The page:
The empire of Cyrus passed to his son Cambyses, who was represented by later historians as having been as generous. The father had conquered Asia, the son undertook the conquest of Africa. Having skillfully and successfully led his army across the deserts which separate the two contients, Cambyses met and defeated the Egyptians in front of their city of Pelusium, the great border fortress which they had built as a defense against the Asiatics. Some of the fleeing Egyptians shut themselves in Pelusium and endeavored to defend the city.

Cambyses captured it by a clever stratagem. The Egyptians regarded certain animals, especially cats, as being sacred, and would not injure them on any account. Cambyses had his men carry the sacred animals in front of them to the attack. The Egyptians dared not shoot their arrows for fear of wounding the poor beasts, and so Pelusium was stormed successfully. Legend adds that on this, as on many subsequent occasions, Cambyses seized the opportunity to express his contempt and hatred of the Egyptian religion. He himself carried a cage of cats in front of him upon his horse, and hurled the unhappy pussies, with insulting taunts and laughter, in to the faces of his foes. If he did, let us hope he got well scratched.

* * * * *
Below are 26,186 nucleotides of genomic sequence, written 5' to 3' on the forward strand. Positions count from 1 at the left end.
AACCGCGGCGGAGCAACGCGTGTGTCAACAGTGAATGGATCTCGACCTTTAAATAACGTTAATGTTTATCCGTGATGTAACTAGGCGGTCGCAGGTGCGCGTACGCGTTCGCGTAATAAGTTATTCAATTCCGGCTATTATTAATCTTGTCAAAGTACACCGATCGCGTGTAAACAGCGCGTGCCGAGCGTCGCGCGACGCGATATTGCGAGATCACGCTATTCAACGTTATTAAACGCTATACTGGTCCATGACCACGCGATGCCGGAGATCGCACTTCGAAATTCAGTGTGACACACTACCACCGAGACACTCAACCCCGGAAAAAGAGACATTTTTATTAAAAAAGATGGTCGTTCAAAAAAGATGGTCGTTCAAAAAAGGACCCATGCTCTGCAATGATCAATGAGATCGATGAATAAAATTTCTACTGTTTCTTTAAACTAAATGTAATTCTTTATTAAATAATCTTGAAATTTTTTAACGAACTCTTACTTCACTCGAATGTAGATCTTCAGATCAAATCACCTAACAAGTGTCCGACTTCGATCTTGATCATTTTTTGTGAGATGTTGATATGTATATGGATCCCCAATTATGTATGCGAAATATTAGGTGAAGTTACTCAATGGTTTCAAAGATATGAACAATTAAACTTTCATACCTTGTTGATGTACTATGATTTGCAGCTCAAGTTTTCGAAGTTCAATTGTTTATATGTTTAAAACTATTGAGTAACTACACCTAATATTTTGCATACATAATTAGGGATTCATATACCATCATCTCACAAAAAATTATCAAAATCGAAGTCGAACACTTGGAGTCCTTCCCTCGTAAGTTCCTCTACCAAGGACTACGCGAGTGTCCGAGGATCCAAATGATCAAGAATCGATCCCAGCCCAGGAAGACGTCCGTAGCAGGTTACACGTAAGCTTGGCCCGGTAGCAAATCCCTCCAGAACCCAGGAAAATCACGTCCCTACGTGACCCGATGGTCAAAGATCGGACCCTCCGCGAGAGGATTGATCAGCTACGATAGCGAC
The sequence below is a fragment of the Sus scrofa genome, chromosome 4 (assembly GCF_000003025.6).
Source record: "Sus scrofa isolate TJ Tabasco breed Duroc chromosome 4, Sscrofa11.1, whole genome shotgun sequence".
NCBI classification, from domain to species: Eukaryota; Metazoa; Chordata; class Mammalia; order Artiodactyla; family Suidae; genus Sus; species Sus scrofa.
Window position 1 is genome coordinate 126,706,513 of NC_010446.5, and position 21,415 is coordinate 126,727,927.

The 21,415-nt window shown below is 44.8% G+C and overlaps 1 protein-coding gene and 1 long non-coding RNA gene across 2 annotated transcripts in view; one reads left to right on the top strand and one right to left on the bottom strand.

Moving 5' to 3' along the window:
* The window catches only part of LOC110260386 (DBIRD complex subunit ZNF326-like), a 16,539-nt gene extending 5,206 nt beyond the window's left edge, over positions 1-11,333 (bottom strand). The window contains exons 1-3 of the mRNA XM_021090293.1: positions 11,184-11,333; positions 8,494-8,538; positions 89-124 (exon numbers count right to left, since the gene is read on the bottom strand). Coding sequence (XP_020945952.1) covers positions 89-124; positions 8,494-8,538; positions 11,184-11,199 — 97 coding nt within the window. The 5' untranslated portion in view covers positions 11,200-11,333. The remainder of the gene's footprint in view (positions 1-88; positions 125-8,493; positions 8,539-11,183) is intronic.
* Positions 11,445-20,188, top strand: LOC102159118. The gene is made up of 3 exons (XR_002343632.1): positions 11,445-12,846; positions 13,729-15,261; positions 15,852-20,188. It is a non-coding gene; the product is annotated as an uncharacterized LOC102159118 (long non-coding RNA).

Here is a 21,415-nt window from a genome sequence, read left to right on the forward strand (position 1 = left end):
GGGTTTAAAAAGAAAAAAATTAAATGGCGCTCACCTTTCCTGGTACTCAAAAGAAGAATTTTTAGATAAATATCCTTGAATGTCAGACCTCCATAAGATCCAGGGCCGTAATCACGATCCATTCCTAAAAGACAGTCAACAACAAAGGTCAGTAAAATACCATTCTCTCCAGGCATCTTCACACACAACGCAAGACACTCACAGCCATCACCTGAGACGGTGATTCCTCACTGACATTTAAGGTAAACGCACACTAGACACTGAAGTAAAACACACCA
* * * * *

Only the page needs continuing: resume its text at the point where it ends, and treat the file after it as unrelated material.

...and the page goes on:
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Read about Cambyses in the The Story of the Greatest Nations and the Worlds Famous Events Vol 1

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